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A combined approach of sedimentology, carbon- and strontium-isotope chemostratigraphy, biostratigraphy, and seismic stratigraphy was used to constrain the sequence-stratigraphic correlation of the Shu’aiba reservoir at an oil field in northwest onshore Abu Dhabi. Sedimentologic and petrographic core description identified 14 reservoir and three non-reservoir lithofacies types, ranging from shallow-marine, rudist rudstone to basinal, planktonic foraminifera wackestone and shale.

Carbon-isotope curves from individual wells allowed for correlation between depositional sequences and numerical ages were obtained for selected levels using strontium-isotope stratigraphy (SIS). This has helped to develop a more precise chronostratigraphy for the Hawar Member of the Kharaib Formation and the overlying Shu’aiba Formation in the studied region. The importance of suitable sample material for SIS is discussed and different results obtained from skeletal calcite and bulk rock samples are evaluated. The numerical ages derived from SIS are consistent with the results of carbon-isotope stratigraphy and proved to be particularly helpful in the identification of the Lower/Upper Aptian boundary, which is difficult to draw based on the carbon-isotope curve alone. Distinct taxa of rudist bivalves such as Offneria spp. are characteristic for Early Aptian high-energy environments, but are missing in the Late Aptian due to a pronounced extinction event affecting rudists at the Early – Late Aptian transition.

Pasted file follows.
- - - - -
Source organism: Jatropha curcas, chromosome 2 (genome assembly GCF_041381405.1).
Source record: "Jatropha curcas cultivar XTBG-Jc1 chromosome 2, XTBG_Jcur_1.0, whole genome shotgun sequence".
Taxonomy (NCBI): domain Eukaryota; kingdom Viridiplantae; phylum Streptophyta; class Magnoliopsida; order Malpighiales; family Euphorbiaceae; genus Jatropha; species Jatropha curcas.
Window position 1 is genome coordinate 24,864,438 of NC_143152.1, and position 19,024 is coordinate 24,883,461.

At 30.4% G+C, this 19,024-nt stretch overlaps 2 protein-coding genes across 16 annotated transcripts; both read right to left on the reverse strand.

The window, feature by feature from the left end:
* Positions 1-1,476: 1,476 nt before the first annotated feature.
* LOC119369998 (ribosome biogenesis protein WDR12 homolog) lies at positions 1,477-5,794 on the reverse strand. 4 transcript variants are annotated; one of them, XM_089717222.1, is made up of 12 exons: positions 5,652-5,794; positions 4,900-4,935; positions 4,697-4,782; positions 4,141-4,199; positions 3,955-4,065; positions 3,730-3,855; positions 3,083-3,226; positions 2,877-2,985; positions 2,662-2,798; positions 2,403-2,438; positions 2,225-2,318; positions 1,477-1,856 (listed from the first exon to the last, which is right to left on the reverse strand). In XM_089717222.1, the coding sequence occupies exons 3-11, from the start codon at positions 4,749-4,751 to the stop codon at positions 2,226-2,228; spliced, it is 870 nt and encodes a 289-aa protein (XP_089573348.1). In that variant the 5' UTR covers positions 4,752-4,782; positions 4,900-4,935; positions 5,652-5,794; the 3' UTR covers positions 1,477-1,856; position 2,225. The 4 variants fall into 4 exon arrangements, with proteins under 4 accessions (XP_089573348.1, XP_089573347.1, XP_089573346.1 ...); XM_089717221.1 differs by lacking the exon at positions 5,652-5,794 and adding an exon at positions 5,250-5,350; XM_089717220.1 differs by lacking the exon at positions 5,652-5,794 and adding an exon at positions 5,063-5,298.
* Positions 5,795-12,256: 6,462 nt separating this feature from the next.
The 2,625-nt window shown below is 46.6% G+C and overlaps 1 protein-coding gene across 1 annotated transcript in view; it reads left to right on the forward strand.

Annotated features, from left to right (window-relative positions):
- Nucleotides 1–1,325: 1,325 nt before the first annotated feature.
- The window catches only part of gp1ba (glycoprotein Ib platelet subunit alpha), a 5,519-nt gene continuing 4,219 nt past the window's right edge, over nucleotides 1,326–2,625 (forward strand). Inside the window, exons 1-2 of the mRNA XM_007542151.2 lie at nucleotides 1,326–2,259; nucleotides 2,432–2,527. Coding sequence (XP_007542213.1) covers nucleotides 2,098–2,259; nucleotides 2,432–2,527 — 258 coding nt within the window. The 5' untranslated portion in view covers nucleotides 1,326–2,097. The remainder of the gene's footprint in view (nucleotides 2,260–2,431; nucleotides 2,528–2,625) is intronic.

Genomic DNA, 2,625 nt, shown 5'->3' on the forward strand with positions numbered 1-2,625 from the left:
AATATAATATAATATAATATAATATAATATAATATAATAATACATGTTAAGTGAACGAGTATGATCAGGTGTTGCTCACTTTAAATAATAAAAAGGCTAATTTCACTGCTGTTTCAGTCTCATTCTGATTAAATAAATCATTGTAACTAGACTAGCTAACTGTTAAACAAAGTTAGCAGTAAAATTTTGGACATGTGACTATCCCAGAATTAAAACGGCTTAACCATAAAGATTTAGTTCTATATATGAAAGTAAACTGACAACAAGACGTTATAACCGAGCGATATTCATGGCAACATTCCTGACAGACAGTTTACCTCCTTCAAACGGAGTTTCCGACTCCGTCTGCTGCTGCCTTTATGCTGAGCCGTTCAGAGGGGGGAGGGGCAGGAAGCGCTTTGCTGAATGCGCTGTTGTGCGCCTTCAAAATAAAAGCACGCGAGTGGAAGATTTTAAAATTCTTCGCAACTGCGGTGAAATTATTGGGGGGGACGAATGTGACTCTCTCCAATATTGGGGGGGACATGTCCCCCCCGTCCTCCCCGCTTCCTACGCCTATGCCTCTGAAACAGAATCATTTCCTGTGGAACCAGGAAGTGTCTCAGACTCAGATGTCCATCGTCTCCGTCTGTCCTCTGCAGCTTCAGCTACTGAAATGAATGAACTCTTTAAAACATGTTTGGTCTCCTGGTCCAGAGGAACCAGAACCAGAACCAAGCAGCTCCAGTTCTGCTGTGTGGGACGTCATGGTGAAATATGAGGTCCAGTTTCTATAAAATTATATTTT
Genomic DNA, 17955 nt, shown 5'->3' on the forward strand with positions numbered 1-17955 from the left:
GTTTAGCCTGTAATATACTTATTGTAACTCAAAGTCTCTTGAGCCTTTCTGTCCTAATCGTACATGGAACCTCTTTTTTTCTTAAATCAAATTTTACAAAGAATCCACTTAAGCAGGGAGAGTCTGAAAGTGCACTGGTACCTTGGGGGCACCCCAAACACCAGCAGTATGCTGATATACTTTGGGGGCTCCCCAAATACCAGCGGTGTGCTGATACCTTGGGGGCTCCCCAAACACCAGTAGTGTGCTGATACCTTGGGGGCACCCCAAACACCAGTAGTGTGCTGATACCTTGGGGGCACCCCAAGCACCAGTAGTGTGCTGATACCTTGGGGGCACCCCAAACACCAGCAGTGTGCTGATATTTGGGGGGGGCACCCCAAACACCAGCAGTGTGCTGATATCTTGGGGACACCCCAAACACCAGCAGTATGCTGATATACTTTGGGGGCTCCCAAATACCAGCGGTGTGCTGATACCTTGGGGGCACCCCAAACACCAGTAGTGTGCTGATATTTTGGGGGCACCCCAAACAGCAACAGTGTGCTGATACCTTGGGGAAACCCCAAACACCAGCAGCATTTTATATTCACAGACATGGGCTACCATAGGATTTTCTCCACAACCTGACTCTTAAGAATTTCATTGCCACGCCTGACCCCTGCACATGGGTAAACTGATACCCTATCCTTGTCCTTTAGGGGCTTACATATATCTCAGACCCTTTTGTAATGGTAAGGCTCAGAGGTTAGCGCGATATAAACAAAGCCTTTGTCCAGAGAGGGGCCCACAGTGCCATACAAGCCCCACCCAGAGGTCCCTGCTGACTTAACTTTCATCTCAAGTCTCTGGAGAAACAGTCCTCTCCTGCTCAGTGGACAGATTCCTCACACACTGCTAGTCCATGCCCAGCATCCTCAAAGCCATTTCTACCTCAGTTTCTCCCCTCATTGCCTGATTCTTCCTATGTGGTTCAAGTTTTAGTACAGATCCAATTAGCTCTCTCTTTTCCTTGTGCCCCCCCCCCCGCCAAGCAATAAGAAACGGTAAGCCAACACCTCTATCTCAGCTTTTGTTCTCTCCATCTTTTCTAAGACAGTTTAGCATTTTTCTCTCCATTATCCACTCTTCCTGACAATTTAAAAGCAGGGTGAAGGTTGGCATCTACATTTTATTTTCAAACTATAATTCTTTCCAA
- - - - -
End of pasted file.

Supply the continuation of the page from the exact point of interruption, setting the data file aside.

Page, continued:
The sequence stratigraphy of the studied field is discussed. The Hawar Member and the Shu’aiba Formation are interpreted in terms of seven third-order sequences. Early Aptian Hawar Sequence 1 (Hawar Member), together with Early Aptian Shu’aiba sequences 2, 3a, and 3b form the transgressive and early highstand systems tracts of the Arabian Plate Aptian Supersequence. These four sequences are seismically distinct; 3-D seismic data was used to map their areal extent over the interior platform and platform margin. Shu’aiba Sequence 2 contains the maximum flooding surface of the supersequence (MFS K80). Late Aptian Shu’aiba sequences 4a and 4b cannot be seismically separated and together represent the late highstand of the supersequence. Above the upper boundary of the supersequence, the youngest Shu’aiba Sequence 5 was deposited during a Late Aptian lowstand; it is evident in 3-D seismic data in the northern part of the field, which extends into the Bab Basin.

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